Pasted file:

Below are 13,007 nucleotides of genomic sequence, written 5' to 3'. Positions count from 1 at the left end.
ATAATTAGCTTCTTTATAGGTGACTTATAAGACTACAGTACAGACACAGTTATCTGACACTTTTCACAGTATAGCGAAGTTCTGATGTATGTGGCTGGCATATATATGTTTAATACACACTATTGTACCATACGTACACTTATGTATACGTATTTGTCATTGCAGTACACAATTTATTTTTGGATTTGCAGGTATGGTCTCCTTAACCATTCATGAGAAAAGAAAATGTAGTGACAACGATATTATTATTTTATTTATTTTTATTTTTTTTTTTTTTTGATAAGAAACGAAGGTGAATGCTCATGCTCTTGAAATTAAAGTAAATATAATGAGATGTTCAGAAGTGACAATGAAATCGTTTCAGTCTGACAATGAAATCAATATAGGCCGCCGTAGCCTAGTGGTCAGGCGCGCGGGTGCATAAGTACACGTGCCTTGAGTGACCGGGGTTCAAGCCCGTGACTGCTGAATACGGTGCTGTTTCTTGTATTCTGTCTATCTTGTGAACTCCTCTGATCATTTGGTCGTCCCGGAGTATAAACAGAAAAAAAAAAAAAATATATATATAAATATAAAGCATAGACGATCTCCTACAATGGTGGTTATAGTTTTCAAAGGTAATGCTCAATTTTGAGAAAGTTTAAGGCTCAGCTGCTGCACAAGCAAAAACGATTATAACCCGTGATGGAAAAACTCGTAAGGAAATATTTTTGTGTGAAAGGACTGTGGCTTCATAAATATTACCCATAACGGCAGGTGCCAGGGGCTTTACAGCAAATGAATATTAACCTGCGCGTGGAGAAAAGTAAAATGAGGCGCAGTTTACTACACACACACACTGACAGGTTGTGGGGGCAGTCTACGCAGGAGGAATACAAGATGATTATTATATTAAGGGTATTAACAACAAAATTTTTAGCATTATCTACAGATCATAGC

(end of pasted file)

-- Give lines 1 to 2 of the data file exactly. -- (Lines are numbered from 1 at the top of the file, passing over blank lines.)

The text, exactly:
Below are 13,007 nucleotides of genomic sequence, written 5' to 3'. Positions count from 1 at the left end.
ATAATTAGCTTCTTTATAGGTGACTTATAAGACTACAGTACAGACACAGTTATCTGACACTTTTCACAGTATAGCGAAGTTCTGATGTATGTGGCTGGCATATATATGTTTAATACACACTATTGTACCATACGTACACTTATGTATACGTATTTGTCATTGCAGTACACAATTTATTTTTGGATTTGCAGGTATGGTCTCCTTAACCATTCATGAGAAAAGAAAATGTAGTGACAACGATATTATTATTTTATTTATTTTTATTTTTTTTTTTTTTTGATAAGAAACGAAGGTGAATGCTCATGCTCTTGAAATTAAAGTAAATATAATGAGATGTTCAGAAGTGACAATGAAATCGTTTCAGTCTGACAATGAAATCAATATAGGCCGCCGTAGCCTAGTGGTCAGGCGCGCGGGTGCATAAGTACACGTGCCTTGAGTGACCGGGGTTCAAGCCCGTGACTGCTGAATACGGTGCTGTTTCTTGTATTCTGTCTATCTTGTGAACTCCTCTGATCATTTGGTCGTCCCGGAGTATAAACAGAAAAAAAAAAAAAATATATATATAAATATAAAGCATAGACGATCTCCTACAATGGTGGTTATAGTTTTCAAAGGTAATGCTCAATTTTGAGAAAGTTTAAGGCTCAGCTGCTGCACAAGCAAAAACGATTATAACCCGTGATGGAAAAACTCGTAAGGAAATATTTTTGTGTGAAAGGACTGTGGCTTCATAAATATTACCCATAACGGCAGGTGCCAGGGGCTTTACAGCAAATGAATATTAACCTGCGCGTGGAGAAAAGTAAAATGAGGCGCAGTTTACTACACACACACACTGACAGGTTGTGGGGGCAGTCTACGCAGGAGGAATACAAGATGATTATTATATTAAGGGTATTAACAACAAAATTTTTAGCATTATCTACAGATCATAGC